There are 200 different types of cancer and 18 million new cases are detected worldwide each year. This is the harsh reality, but the other side of the coin is more positive; half of all people who suffer from this illness recover. And technology is part of the solution.
At everis, we provide healthcare professionals with the mechanisms needed to monitor the population and predict the risk factors that each human being has of developing this illness. The aim is to enable early detection and refine the treatment provided so it can be as personalized as possible since both are directly proportional to successful recovery; in other words, they are a priority for saving lives.
In recent years, exponential progress has been made in the study of genetics and epigenetics, that is, the impact of environmental factors on gene expression. This progress will enable the application of specialized treatments for each person and, together with precision medicine, determine not only said treatment, but also make it possible to identify groups at risk, for whom the illness may be detected early.
Technology directly aids early detection. Visual examination of medical images and the manual techniques used to detect different types of cancer take a great deal of time and have a high margin of error. Technological advances in minimally invasive medical imaging and biomarkers are promising to address challenges in cancer detection, treatment and follow-up.
Artificial Intelligence also plays an essential role in the examination of medical images; AI techniques help to identify abnormalities as respects established patterns, thus constituting a precise diagnostic support tool.
As an example of the use of AI in medical image analysis, last summer the NTT DATA group, in partnership with the University of Miyazaki, conducted a research project in which it used Artificial Intelligence technology to detect abnormalities in kidneys, achieving 88.85% accuracy in the detection of cancer.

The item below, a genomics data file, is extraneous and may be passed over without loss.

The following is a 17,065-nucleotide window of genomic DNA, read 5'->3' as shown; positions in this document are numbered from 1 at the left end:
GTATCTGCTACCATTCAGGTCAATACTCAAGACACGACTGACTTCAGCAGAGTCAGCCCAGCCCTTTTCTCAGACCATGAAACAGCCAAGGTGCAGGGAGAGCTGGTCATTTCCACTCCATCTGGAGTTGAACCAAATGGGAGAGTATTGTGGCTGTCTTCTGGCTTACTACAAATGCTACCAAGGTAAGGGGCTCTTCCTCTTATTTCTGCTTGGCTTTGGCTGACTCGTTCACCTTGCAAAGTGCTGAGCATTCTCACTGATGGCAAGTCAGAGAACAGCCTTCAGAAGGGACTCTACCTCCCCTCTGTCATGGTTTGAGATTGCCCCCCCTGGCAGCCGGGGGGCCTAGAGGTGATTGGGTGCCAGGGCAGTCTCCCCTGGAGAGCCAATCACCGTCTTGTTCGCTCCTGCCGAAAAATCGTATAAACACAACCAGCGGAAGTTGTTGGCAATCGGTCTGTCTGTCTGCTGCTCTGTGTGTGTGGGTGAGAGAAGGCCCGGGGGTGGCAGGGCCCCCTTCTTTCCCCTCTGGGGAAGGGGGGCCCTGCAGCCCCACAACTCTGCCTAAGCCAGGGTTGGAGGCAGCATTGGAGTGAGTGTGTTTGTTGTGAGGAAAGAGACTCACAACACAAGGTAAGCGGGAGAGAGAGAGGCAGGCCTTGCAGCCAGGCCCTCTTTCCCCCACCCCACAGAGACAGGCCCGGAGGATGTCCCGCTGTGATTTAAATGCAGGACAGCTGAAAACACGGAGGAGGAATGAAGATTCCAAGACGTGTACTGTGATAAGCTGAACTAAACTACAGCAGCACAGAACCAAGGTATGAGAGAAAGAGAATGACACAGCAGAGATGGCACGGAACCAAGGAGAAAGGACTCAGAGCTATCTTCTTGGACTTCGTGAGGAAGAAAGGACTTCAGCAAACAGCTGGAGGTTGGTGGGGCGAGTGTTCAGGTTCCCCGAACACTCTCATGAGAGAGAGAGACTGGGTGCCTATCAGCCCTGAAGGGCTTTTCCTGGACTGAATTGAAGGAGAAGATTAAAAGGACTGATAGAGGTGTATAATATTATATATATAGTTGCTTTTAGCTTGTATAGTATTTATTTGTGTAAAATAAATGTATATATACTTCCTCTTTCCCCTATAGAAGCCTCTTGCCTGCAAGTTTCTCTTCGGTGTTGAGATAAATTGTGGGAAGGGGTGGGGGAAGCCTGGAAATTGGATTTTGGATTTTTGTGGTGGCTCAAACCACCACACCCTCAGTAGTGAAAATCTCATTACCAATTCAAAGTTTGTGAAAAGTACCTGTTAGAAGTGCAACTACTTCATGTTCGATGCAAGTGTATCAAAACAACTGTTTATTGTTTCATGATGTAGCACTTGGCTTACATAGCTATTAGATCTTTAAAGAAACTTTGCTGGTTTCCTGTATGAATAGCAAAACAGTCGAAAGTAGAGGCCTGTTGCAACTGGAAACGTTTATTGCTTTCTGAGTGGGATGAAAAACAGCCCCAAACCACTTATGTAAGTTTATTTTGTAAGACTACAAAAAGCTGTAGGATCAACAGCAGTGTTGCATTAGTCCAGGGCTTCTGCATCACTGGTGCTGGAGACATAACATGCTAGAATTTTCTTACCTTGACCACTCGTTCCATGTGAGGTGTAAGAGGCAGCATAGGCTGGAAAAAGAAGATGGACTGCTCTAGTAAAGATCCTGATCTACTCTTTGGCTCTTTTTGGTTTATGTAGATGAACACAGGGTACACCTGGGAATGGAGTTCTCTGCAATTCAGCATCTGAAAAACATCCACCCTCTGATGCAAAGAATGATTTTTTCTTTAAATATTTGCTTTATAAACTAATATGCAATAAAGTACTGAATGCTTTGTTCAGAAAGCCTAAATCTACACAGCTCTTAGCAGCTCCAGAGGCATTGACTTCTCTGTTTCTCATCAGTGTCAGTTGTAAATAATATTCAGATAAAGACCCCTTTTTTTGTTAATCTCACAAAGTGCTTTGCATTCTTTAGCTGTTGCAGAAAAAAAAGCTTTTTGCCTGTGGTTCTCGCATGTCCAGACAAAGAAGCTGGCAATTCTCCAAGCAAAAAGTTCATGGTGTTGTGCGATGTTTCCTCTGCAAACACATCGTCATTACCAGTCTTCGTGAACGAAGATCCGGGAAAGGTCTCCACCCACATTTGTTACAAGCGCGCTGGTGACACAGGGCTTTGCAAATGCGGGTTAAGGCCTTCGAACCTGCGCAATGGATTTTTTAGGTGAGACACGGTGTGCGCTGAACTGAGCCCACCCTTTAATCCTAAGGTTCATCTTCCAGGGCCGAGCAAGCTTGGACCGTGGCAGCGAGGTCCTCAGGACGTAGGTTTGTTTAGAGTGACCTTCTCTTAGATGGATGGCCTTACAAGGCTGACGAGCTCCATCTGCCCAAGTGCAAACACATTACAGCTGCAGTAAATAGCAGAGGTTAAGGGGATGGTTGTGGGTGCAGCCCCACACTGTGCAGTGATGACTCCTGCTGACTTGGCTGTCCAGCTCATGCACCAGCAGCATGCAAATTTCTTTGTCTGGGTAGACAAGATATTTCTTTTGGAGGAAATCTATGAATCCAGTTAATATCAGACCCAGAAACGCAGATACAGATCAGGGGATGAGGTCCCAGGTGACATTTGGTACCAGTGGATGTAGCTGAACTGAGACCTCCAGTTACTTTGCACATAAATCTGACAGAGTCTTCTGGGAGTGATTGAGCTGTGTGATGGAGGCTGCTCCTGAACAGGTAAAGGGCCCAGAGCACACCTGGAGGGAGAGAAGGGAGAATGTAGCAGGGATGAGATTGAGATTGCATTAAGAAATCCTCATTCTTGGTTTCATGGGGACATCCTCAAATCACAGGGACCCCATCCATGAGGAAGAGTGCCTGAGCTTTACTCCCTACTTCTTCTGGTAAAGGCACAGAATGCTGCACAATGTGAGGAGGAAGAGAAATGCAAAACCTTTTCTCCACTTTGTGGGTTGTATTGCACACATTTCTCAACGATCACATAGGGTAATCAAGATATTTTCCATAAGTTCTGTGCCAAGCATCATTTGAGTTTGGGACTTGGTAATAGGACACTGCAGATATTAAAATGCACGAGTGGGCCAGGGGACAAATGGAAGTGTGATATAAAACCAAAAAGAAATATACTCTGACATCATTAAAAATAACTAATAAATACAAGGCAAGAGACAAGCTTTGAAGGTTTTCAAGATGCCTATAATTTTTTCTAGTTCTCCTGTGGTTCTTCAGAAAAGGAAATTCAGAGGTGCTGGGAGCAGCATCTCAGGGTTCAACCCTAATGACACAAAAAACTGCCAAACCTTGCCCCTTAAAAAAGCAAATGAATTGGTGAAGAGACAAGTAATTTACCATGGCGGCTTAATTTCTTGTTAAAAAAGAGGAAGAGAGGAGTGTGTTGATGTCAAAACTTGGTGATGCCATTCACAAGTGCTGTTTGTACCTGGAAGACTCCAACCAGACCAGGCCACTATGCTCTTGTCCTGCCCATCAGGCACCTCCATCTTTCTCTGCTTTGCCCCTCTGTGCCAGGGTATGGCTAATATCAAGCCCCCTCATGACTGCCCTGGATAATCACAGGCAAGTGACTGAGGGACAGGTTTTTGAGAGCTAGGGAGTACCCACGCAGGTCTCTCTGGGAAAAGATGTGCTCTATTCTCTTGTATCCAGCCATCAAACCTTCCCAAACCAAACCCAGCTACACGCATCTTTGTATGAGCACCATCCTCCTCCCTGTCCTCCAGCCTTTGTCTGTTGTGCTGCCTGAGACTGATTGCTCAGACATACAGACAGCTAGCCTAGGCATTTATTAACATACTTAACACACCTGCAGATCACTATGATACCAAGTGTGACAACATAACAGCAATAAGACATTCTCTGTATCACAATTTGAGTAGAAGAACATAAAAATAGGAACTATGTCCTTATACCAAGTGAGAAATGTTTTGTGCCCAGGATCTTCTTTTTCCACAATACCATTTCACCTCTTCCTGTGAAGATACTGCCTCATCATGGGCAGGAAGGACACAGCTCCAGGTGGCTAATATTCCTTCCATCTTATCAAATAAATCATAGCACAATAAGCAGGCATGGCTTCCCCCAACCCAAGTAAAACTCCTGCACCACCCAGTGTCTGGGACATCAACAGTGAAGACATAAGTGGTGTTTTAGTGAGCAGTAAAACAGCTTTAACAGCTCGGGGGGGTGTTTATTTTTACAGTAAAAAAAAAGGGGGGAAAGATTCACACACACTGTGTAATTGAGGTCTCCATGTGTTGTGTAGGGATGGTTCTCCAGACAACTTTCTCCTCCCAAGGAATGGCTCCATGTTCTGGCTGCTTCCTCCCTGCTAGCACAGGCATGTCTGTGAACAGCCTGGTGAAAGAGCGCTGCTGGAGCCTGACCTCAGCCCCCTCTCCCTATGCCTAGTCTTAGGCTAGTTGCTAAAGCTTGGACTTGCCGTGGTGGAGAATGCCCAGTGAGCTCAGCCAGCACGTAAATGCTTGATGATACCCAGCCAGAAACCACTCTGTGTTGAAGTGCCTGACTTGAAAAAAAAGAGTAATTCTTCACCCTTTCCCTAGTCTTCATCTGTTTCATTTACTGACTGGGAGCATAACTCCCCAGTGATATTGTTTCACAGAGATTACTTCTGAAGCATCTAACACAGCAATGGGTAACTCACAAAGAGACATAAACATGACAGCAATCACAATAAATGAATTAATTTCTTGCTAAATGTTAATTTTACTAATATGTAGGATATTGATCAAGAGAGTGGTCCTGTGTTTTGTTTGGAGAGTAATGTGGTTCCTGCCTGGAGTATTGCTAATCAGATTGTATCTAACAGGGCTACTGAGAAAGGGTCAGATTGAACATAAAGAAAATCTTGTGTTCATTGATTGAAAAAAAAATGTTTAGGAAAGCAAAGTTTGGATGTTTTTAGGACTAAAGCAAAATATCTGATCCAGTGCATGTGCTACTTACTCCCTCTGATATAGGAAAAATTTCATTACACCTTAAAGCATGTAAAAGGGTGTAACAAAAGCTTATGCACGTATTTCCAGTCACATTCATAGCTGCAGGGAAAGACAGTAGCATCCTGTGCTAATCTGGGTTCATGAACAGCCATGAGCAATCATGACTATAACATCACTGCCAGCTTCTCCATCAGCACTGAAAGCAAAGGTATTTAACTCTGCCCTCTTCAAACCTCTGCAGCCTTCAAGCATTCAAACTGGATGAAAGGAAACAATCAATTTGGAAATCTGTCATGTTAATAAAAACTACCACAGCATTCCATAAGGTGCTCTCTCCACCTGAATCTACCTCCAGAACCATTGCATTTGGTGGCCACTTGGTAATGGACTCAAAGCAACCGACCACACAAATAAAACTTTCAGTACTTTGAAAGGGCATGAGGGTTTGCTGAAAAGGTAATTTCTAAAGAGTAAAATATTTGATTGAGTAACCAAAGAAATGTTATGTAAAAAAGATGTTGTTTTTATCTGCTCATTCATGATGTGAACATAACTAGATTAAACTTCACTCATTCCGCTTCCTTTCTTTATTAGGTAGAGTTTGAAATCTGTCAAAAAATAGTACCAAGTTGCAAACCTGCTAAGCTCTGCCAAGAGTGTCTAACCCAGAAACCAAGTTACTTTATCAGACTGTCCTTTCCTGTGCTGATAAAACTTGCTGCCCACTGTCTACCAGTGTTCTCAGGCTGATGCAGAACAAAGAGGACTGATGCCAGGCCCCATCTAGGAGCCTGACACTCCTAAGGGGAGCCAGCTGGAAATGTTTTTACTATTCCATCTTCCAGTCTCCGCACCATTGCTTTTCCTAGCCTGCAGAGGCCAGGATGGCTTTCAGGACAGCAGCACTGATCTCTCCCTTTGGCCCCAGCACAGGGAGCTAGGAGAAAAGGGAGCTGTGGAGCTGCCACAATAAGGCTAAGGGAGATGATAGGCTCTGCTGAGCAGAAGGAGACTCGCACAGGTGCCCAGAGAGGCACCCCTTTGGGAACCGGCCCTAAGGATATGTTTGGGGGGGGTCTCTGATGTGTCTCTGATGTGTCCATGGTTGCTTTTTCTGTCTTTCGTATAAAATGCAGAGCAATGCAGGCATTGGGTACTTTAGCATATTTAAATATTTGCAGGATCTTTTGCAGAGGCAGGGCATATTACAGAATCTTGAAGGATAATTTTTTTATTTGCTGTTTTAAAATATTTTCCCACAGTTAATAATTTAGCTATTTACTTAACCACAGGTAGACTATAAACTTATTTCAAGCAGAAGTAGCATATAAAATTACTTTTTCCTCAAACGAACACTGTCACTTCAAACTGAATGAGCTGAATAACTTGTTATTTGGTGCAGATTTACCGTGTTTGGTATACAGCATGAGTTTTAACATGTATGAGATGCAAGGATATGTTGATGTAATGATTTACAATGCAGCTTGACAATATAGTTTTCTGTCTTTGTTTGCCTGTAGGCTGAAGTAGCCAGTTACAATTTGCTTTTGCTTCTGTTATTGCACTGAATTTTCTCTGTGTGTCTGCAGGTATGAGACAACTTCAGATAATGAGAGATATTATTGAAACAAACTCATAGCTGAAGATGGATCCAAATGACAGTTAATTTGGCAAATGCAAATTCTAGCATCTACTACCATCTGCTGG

New techniques and less invasive treatments
There are new, non-invasive techniques such as liquid biopsy, an analytical test performed on a sample of biological tissue, mainly in blood, and applied to the diagnosis of cancer at an early stage. The method consists of taking several fluid samples over time, which helps doctors understand the progression of the cancer and assess the effectiveness of the treatment being applied in each case.
As a reference, the leading oncologist Josep Baselga, of the Scientific Committee of the Vall D'Hebron Institute of Oncology (VHIO), believes that liquid biopsies will be one of the most promising tools in the fight against cancer and affirms that their application would increase recovery by 25%. Tumors naturally release some of their DNA into the blood, and researchers are able to detect these earlier from a small sample.
Other research is using nanorobotics to fight cancer on a smaller scale. Since mid-2014, work has been carried out at Harvard University to improve a new technique which involves injecting the patient with a massive army of millimeter-sized robots that travel throughout the body in search of tumor cells and, once located, attack them using medication, thus avoiding the current lengthy radiotherapy and chemotherapy processes.
More and more information is available on prevention, diagnosis and follow-up of the treatment of cancer patients. Cutting-edge technology companies are key partners for facilitating research and knowledge generation by supporting processes to store, manage, process and use this massive amount of data. The major capacities of current information processing and innovative analysis techniques such as deep learning, computer vision and neural networks are essential allies.
It is important to continue strengthening information systems to enable a comprehensive approach to patients with cancer, sharing information among the different levels of care and professionals; that is, oncologists, physical therapists, nutritionists, nurses, psychologists, caregivers, primary care physicians, pharmacies, etc., need to be connected. For many people, it is key to be able to be close to their leading professionals in such a difficult situation, and count on them to answer their questions and concerns from their day to day.
It is vital to keep on committing to, and investing in, technology, making it available to medical research, since thanks to technology and healthy lifestyles, life expectancy and being able to win the battle against this illness will cease to be a dream, and become a reality instead.